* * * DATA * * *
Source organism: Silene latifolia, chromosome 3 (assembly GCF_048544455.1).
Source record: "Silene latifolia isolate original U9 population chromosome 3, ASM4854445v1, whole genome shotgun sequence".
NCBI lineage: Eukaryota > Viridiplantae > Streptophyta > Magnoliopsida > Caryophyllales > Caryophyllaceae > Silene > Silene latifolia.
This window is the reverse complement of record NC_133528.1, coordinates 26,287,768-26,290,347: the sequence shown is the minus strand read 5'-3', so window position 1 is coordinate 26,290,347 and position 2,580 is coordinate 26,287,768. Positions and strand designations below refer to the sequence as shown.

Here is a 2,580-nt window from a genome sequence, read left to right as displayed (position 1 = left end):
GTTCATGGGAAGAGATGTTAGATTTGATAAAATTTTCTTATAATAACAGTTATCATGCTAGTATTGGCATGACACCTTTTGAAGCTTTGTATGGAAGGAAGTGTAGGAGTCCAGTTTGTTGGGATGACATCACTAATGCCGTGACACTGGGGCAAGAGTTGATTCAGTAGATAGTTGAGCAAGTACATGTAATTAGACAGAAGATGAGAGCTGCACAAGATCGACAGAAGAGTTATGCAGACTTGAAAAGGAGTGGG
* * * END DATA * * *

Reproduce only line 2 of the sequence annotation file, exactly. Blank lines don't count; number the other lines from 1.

Source record: "Silene latifolia isolate original U9 population chromosome 3, ASM4854445v1, whole genome shotgun sequence".